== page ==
ARTISTS Anne Allan, Joan Beattie, Noelene Black, Pru Durant, Tineke Fijn, Jill Gunn, Rosemary Nausbaum CURATOR Ann Philbin SPONSOR Community Arts Council OTHER VENUES Wairarapa Arts Centre, Masterton, 25 March–12 April 1984; Govett-Brewster Art Gallery, New Plymouth, 9 May–4 June 1984; Bishop Suter Art Gallery, Nelson, 30 July–12 August 1984; Aigantighe Art Gallery, Timaru, 24 August–9 September 1984; Waikato Art Museum, Hamilton, 25 September–21 October 1984; Manawatu Gallery, Palmerston North, 1 November 1984–12 December 1985; Sarjeant Gallery, Whanganui, 22 December 1984–10 February 1985; Robert McDougall Gallery, Christchurch; Forum North, Whangarei, 22 February–10 March 1985; Fisher Gallery, Pakuranga, 17 March–14 April 1985; Forrester Gallery, Oamaru
Merry Christmas. Ho, ho, ho! The Stuffed Stuff Show runs during the family-orientated holiday period. The press release reads, 'This show will be an inspiration to handicrafts people—a must for all families.'
Stuffed Stuff Show is like a feminist housewife's take on The Muppets. Describing themselves as 'domestic engineers', Fabric Art Company produce life-size 'soft sculpture' tableaus. Their tongue-in-cheek fabric creations take six months to produce and include everything from Doris, Marjorie, and Ethel (a trio of Salvation Army knitters) to the Light of His Life (a glamour-girl lamp) to Bruce (lounging in an armchair with his beer cracked open). The Stuffed Stuff publication is sponsored by Lion Breweries.
The Company are a group of Wellington women who met during a Workers Education Association fabric-art course. They formed a collective with their tutor Joan Beattie and have not looked back. At the time of this show, they have been exhibiting together for only eighteen months, but demand for their work is high. They have already shown in the New Zealand Academy of Fine Arts 1982 Fabric and Fibre exhibition and the Lombard Exhibition, and their work Ladies a Plate went down a treat at Kapiti Arts Festival.
Between them, the seven women in the Fabric Art Company have twenty kids. Their artist statement reads, 'We have chosen to share with you some of the personalities, situations and thoughts we have encountered in our day-to-day lives.' Their works are a comment on life in the 'burbs and are produced from everyday materials sewn, stuffed, knitted and patched together. The forty exhibits have titles like Mother-in-Law's Tongue and Did You Cancel the Paper, Dear? They also include wall hangings, reliefs, and constructions.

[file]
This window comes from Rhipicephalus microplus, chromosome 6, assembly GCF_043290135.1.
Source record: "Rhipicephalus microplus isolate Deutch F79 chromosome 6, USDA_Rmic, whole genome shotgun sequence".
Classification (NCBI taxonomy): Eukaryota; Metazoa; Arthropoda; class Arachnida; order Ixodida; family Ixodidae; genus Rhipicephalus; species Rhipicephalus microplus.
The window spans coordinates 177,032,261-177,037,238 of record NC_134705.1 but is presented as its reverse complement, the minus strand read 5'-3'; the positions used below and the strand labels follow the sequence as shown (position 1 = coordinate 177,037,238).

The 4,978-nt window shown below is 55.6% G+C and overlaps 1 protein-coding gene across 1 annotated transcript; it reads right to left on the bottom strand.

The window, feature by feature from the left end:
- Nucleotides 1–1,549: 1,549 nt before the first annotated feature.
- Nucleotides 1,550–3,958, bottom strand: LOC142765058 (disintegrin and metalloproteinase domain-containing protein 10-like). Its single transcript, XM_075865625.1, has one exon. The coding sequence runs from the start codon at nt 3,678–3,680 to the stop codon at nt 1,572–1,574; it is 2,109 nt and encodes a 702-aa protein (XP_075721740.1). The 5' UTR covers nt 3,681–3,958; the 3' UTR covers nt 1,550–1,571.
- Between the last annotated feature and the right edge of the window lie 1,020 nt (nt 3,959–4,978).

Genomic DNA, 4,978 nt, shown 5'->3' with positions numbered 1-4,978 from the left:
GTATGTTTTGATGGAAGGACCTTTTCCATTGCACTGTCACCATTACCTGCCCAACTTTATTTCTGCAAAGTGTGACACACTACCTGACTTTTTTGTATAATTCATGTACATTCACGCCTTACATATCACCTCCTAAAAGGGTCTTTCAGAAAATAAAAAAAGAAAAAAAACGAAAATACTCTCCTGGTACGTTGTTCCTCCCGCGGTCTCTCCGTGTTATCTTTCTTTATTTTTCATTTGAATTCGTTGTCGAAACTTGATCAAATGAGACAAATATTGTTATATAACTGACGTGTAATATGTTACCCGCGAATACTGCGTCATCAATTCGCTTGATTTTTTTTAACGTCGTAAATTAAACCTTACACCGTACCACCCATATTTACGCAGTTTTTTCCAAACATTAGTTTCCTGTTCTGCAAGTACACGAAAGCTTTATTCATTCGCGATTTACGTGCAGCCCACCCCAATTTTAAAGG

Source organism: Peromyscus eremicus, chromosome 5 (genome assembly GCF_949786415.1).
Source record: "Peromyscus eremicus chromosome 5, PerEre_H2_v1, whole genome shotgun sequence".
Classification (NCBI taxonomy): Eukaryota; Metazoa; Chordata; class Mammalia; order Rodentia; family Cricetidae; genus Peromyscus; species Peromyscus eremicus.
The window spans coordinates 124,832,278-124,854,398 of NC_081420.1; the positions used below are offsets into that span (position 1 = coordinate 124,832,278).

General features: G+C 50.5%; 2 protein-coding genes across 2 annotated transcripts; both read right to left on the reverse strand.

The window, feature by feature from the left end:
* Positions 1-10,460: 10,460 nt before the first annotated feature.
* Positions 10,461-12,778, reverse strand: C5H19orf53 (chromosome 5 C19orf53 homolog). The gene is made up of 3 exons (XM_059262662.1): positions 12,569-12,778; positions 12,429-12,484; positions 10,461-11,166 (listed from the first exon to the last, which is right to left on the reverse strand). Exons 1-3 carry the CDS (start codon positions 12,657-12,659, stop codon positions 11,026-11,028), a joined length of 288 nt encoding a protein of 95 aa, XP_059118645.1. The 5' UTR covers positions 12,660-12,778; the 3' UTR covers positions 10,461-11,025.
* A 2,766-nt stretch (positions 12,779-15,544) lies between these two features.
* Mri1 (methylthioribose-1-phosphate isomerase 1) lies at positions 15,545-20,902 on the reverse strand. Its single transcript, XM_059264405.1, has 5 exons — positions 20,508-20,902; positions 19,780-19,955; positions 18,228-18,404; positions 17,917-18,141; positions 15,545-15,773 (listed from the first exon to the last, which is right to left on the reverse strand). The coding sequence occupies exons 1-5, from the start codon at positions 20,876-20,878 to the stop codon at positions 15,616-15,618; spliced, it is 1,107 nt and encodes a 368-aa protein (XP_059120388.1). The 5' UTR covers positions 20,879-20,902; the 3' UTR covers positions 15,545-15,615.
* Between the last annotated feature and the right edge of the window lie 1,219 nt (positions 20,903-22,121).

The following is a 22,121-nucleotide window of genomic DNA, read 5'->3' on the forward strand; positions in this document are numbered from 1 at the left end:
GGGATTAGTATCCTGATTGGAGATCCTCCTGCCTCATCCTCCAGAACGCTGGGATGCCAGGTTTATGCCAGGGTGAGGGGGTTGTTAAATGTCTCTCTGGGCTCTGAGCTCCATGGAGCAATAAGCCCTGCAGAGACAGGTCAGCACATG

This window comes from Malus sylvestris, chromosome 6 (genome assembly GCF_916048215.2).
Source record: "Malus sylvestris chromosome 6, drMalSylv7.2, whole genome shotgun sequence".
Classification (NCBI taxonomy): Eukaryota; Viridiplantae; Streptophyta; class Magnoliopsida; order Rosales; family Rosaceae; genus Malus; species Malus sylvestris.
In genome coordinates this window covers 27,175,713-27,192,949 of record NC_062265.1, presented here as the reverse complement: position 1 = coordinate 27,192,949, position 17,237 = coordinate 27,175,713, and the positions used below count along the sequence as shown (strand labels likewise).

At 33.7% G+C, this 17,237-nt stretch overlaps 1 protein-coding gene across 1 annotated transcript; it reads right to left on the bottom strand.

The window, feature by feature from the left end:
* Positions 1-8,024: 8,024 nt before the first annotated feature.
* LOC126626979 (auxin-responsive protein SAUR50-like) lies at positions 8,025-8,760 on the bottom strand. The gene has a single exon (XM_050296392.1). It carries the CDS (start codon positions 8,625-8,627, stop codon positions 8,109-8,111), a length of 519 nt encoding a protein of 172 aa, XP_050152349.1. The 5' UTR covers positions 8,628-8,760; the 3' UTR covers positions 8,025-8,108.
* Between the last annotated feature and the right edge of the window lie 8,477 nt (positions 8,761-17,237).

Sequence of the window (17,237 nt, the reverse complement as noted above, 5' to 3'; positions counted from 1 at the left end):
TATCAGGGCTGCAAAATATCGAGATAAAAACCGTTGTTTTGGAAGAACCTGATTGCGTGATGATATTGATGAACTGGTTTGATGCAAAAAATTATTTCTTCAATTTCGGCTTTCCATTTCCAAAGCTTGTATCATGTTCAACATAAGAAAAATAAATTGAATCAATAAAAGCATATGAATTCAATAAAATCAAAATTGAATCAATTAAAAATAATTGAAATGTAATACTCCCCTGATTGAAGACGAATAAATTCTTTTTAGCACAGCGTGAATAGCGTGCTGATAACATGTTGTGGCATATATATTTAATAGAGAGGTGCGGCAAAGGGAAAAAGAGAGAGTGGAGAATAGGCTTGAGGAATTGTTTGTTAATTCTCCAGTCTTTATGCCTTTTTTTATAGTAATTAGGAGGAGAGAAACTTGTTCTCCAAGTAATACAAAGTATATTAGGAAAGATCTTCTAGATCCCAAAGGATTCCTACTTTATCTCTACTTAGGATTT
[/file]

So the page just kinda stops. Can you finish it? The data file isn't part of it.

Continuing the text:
Spokesperson, Noeline Black, tells the media that the group has a serious message, but 'people take more notice if they do it in a fun way'. (Her The Tooth Fairy resembles National Party politician Allan Highet and holds a $1M note from the bank.) She says they are 'not feminist in the way the term is used now. We are all very much family people and enjoy being at home.' In the Listener, Margaret Christensen observes, 'Laundry is a big part of the show. It spills from on high, harsh as doom, into a basket, to emerge as neatly ironed shirts.' In the Dominion, reviewer Elva Bett writes, 'I defy anyone to leave less aware of the mundanity of suburbia and the housewife's lot', concluding, 'You've got to see this show. It will make excellent holiday relief.'
The show proves popular, attracting record-breaking numbers. Director Ann Philbin says, 'It's a bit like the movie E.T. You hear people talking and they're on the fourth or fifth visit.' Christensen writes, 'Highbrows will probably agonise over the Stuffed Stuff show, worrying but is it art? I have news for them. When craft skills such as these come together with serious intent, the whole touched with wit, style, and imagination, then we have something new to come to terms with. That the show should speak so unerringly to so many people of all ages is not so much the icing on the cake as the raison d'etre.'
Stuffed Stuff Show tours the country, winning hearts—if not minds—wherever it goes.